But U.S. Rep. Chellie Pingree said she won’t. She and policy analyst Sarah Austin of the left-leaning Maine Center for Economic Policy said in a roundtable discussion in Portland on Monday that the bill will be paid for by forthcoming cuts to Medicare and Medicaid benefits used by many elderly and low-income residents and the Pell student-loan program for low- to middle-class Mainers.
“The premise to this [House bill] is trickle-down economics, where the corporations will hire more and the rich people will spend more,” Pingree said in an interview with the BDN.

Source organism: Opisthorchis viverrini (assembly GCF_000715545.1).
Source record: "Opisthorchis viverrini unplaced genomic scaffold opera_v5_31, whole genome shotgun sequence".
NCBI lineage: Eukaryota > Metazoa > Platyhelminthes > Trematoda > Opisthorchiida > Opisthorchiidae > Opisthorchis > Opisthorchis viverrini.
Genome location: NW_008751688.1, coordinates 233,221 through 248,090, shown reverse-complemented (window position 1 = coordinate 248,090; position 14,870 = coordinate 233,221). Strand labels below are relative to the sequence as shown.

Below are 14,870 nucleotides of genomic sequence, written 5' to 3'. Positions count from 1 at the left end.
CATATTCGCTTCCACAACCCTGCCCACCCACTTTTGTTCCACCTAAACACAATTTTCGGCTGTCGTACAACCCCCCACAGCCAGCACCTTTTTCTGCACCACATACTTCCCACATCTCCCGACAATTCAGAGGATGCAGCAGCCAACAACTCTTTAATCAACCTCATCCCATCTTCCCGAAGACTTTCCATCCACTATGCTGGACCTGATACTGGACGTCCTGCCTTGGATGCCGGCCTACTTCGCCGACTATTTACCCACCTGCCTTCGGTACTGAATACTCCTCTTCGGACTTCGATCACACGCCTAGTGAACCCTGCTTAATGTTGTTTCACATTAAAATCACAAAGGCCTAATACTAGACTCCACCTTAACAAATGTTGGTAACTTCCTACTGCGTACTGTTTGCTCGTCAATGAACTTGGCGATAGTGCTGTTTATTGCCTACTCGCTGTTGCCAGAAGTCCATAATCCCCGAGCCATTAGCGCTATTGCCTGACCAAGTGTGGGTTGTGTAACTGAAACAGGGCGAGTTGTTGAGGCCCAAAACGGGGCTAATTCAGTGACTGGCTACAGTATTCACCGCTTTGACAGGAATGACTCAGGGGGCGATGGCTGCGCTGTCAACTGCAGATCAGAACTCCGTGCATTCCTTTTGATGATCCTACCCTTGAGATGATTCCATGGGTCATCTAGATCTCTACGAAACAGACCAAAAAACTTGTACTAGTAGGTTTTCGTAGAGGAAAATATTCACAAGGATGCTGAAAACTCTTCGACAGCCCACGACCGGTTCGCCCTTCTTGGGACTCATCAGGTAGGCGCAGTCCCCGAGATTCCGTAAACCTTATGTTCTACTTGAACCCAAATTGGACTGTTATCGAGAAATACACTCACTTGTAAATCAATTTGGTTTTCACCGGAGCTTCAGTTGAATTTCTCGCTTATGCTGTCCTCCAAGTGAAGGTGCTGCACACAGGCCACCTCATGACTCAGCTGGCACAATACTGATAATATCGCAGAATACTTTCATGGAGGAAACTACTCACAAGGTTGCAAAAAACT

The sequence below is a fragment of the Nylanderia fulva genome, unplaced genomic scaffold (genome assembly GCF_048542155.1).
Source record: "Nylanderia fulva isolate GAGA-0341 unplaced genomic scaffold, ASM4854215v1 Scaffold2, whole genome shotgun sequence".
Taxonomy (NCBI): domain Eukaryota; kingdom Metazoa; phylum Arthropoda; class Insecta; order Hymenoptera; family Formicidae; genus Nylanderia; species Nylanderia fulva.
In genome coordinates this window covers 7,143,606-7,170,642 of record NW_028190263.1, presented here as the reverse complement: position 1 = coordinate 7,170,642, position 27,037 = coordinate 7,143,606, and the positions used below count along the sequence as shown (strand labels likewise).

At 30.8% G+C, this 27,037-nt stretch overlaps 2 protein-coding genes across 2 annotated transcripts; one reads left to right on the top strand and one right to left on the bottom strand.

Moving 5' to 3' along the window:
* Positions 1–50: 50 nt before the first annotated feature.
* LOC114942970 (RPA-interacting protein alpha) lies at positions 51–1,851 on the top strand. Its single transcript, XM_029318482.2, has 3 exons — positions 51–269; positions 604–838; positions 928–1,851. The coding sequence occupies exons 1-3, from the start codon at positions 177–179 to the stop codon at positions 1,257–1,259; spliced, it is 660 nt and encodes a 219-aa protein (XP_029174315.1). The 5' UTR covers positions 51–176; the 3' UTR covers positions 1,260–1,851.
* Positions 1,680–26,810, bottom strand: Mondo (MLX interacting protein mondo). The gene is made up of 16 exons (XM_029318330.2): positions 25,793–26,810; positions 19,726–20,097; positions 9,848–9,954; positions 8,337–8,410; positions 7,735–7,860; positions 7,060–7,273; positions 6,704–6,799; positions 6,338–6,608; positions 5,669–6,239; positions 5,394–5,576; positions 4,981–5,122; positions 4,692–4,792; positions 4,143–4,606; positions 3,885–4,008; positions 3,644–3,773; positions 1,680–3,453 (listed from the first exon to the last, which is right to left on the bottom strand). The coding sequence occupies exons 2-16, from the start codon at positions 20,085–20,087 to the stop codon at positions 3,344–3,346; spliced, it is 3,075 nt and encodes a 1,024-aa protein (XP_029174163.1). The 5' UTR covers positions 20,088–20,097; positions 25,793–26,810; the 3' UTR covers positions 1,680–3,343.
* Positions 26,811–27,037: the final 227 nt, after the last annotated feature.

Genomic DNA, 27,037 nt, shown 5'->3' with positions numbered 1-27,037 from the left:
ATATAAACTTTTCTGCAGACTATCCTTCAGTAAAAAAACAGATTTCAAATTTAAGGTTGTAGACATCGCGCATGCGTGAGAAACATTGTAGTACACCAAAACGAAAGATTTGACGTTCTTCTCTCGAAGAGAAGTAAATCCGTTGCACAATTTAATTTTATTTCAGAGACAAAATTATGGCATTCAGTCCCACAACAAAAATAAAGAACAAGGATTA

Pingree and Austin said the tax plan’s real intent is the corporate tax cut, which would decrease to 20 percent from the current 35 percent.
“Everything else is window dressing,” Austin said. “Across the board foreign investors will receive more in tax breaks than the bottom 60 percent of Americans,” or those who make less than $65,000 per year. “This is not for the middle class. In a big picture sense this is a huge missed opportunity for the middle class in Maine.”